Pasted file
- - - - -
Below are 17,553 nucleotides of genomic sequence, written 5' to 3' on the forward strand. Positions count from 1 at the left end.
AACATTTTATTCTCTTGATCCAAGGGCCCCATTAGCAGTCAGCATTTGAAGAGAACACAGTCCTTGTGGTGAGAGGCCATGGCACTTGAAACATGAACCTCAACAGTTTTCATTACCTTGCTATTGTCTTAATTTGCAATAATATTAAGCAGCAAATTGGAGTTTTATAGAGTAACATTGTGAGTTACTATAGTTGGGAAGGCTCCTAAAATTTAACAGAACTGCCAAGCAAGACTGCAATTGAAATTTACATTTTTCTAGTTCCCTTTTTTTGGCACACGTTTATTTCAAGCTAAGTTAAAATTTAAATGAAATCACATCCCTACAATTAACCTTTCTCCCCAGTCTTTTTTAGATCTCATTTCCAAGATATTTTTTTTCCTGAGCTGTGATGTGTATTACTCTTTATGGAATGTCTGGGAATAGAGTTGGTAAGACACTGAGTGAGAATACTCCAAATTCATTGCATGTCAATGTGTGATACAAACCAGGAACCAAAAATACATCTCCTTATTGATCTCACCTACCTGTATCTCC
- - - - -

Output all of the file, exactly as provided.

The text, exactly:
Below are 17,553 nucleotides of genomic sequence, written 5' to 3' on the forward strand. Positions count from 1 at the left end.
AACATTTTATTCTCTTGATCCAAGGGCCCCATTAGCAGTCAGCATTTGAAGAGAACACAGTCCTTGTGGTGAGAGGCCATGGCACTTGAAACATGAACCTCAACAGTTTTCATTACCTTGCTATTGTCTTAATTTGCAATAATATTAAGCAGCAAATTGGAGTTTTATAGAGTAACATTGTGAGTTACTATAGTTGGGAAGGCTCCTAAAATTTAACAGAACTGCCAAGCAAGACTGCAATTGAAATTTACATTTTTCTAGTTCCCTTTTTTTGGCACACGTTTATTTCAAGCTAAGTTAAAATTTAAATGAAATCACATCCCTACAATTAACCTTTCTCCCCAGTCTTTTTTAGATCTCATTTCCAAGATATTTTTTTTCCTGAGCTGTGATGTGTATTACTCTTTATGGAATGTCTGGGAATAGAGTTGGTAAGACACTGAGTGAGAATACTCCAAATTCATTGCATGTCAATGTGTGATACAAACCAGGAACCAAAAATACATCTCCTTATTGATCTCACCTACCTGTATCTCC